Quarantine tales: What’s all the noise?

March 22, 2020

Donned in PPE, I was sitting with my senior resident and intern at the Flu Clinic, which had started that day on the premises of AIIMS Patna Trauma Building. COVID 19 was the invisible enemy against which we were all battling. Like a Trojan horse, it can come from anywhere, through anyone. It was a little intimidating at first, being a newcomer front-line worker, knee deep in the trench, awaiting a shell to be dropped on our heads anytime. There was a steady inflow of patients coming to the clinic with one or the other symptoms, and majority of them were afraid, panicked and not totally aware of what this novel virus can do.

Time was trickling slowly. I was checking the clock on my phone, and it wasn’t 5 yet. I was posted in the evening shift there, on the “Janta Curfew” day, when something big was about to happen nationwide. When the clock struck 5, unexpectedly, no sound came. Where is the banging of utensils? Clapping of hands? The roar of the nation?

But of course, I was sitting inside a hospital building. It wasn’t expected anyway. After a few hours, videos started pouring in online. The virtual world held synopses of the ways people banged utensils with wooden spoons like some drum set, children with kansor ghonti frolicking around posing in front of camera, even coming out on streets and making a procession yelling “Go Corona Go”. So much noise had erupted in the streets and from the balconies of India that Corona virus might just take note in the wake!

April 5, 2020

It was 9 PM. The hostel lights went off one by one, as I saw through the window. Illuminated by the bright flash lights and burning candles, the terrace in the neighboring hostel looked so different. It was again one of the PM’s request…to shine a light, show solidarity and fraternity, and be wary of the darkness which COVID 19 has brought into our lives.

The thing which was surprising though, was the shock waves in the form on “Go Corona Go” and then the unmistakable bursting of firecrackers. 9 minutes were ebbing away fast, yet the celebration of mini Diwali showed no sign of diminishing. The lights came back, but the crackers went on exploding. Videos cropped up on social media again…. although it was NOT meant to be a celebration, people have gone to great heights to make it the one to remember. Candle light march was a surprise! Now as I think back, on this day, along with air pollution, the decibels also spiked up more than usual.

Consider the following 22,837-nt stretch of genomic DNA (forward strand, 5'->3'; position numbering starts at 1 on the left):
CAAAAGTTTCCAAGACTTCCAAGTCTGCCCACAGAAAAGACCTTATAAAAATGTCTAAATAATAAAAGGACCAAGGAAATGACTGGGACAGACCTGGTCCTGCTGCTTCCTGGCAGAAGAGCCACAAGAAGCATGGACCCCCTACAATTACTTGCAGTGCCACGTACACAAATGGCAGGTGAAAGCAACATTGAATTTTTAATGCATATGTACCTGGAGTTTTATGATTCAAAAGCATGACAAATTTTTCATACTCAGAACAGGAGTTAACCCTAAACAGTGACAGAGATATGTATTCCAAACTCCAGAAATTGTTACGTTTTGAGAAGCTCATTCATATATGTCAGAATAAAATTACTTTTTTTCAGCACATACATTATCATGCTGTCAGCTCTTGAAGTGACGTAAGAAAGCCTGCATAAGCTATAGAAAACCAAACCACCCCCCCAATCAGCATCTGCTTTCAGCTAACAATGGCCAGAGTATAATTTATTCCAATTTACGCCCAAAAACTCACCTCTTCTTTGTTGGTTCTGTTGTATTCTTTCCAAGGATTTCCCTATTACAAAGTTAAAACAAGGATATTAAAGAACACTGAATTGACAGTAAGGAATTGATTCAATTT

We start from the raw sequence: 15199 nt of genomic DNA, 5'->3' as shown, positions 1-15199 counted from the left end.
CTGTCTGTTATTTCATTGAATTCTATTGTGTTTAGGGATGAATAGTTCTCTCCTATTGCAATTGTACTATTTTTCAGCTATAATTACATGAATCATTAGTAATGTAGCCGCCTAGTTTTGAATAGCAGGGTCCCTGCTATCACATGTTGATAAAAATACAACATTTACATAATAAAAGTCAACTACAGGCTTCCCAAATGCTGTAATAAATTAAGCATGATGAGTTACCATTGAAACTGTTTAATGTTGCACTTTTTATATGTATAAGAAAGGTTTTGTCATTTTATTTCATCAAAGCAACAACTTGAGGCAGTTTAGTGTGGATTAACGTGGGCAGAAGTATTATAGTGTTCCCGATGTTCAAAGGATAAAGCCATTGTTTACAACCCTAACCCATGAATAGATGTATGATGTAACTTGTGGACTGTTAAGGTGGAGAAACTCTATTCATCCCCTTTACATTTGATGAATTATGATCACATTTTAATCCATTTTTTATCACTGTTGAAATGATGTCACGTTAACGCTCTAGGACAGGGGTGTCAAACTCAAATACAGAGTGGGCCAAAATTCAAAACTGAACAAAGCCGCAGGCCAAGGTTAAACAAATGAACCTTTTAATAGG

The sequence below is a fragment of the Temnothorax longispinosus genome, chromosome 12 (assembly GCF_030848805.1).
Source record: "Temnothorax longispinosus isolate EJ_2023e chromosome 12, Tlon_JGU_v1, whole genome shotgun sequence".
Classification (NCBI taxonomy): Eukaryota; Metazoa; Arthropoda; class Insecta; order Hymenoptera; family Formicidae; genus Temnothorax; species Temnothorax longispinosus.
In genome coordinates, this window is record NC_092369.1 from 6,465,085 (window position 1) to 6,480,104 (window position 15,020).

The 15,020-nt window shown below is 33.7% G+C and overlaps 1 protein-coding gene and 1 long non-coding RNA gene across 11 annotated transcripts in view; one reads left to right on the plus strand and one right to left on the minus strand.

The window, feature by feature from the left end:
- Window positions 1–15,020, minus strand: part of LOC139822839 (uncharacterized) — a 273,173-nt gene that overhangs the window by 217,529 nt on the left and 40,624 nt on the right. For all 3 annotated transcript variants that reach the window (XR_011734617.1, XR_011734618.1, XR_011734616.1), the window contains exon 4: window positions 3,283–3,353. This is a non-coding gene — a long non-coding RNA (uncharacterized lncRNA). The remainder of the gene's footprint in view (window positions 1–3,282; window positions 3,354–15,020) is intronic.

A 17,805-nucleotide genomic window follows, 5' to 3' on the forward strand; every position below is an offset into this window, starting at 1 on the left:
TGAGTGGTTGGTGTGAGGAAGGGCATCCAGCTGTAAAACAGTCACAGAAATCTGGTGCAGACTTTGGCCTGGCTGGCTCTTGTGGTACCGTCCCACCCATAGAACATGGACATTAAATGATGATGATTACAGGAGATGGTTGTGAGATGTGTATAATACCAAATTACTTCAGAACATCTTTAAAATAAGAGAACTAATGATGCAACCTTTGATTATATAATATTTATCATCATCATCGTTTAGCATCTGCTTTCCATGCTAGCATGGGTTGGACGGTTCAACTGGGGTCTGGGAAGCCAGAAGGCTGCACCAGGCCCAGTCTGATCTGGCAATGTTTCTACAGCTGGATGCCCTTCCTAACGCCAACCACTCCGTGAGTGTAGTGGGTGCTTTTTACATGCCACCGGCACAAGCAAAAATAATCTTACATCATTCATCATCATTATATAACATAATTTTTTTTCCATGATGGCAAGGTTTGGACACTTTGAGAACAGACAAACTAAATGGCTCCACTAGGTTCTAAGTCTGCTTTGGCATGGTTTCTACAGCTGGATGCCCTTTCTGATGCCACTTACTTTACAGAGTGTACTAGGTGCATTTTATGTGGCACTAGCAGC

So, what is the big deal?

Noise was always there in our lives. Whether you are in the city, or slum, or village…it is one of the most common yet unseen factors in the world. Humans have taken it for granted. Especially in the city, the roar of the engines, the hum of the electricity in the buildings, the annoying honks of the buses and cabs, the footsteps of millions of people all send a hum through the air, and down the ground. The noise remains in the background, and it is ever increasing. With more industrialization and advancement in technology, that is bound to happen.

But since the lock-down happened last year, thanks to COVID 19, activities dropped on the road, just like that. No vehicles on the road, no trains or flights, no offices being run, no malls or big markets running day and night, no hawking of vendors or shouting on the road… the world literally came to a standstill. Noise had gone down for the first time in so many decades, maybe. Mass quarantine has done something which weak willed people haven’t been able to do for so long….reduce noise pollution.